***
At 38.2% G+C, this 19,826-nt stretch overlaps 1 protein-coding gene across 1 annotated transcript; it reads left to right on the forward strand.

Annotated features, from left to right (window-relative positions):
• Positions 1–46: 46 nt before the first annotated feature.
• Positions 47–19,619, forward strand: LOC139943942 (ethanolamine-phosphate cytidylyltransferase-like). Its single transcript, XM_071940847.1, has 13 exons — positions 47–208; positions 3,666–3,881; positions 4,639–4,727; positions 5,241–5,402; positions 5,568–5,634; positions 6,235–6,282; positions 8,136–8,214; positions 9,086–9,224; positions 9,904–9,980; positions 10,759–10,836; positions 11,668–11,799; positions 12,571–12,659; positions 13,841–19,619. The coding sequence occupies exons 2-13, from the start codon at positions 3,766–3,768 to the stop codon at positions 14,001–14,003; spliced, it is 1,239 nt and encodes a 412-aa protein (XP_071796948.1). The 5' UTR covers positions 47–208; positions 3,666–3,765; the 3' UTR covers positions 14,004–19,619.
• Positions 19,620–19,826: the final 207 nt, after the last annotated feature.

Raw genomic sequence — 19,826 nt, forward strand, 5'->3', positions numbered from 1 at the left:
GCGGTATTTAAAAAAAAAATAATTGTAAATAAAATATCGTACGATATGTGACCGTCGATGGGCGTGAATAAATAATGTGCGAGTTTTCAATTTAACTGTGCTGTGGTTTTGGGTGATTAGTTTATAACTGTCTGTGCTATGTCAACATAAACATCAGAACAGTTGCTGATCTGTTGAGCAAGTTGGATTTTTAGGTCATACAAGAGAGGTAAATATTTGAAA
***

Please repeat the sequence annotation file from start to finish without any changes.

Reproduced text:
At 38.2% G+C, this 19,826-nt stretch overlaps 1 protein-coding gene across 1 annotated transcript; it reads left to right on the forward strand.

Annotated features, from left to right (window-relative positions):
• Positions 1–46: 46 nt before the first annotated feature.
• Positions 47–19,619, forward strand: LOC139943942 (ethanolamine-phosphate cytidylyltransferase-like). Its single transcript, XM_071940847.1, has 13 exons — positions 47–208; positions 3,666–3,881; positions 4,639–4,727; positions 5,241–5,402; positions 5,568–5,634; positions 6,235–6,282; positions 8,136–8,214; positions 9,086–9,224; positions 9,904–9,980; positions 10,759–10,836; positions 11,668–11,799; positions 12,571–12,659; positions 13,841–19,619. The coding sequence occupies exons 2-13, from the start codon at positions 3,766–3,768 to the stop codon at positions 14,001–14,003; spliced, it is 1,239 nt and encodes a 412-aa protein (XP_071796948.1). The 5' UTR covers positions 47–208; positions 3,666–3,765; the 3' UTR covers positions 14,004–19,619.
• Positions 19,620–19,826: the final 207 nt, after the last annotated feature.

Raw genomic sequence — 19,826 nt, forward strand, 5'->3', positions numbered from 1 at the left:
GCGGTATTTAAAAAAAAAATAATTGTAAATAAAATATCGTACGATATGTGACCGTCGATGGGCGTGAATAAATAATGTGCGAGTTTTCAATTTAACTGTGCTGTGGTTTTGGGTGATTAGTTTATAACTGTCTGTGCTATGTCAACATAAACATCAGAACAGTTGCTGATCTGTTGAGCAAGTTGGATTTTTAGGTCATACAAGAGAGGTAAATATTTGAAA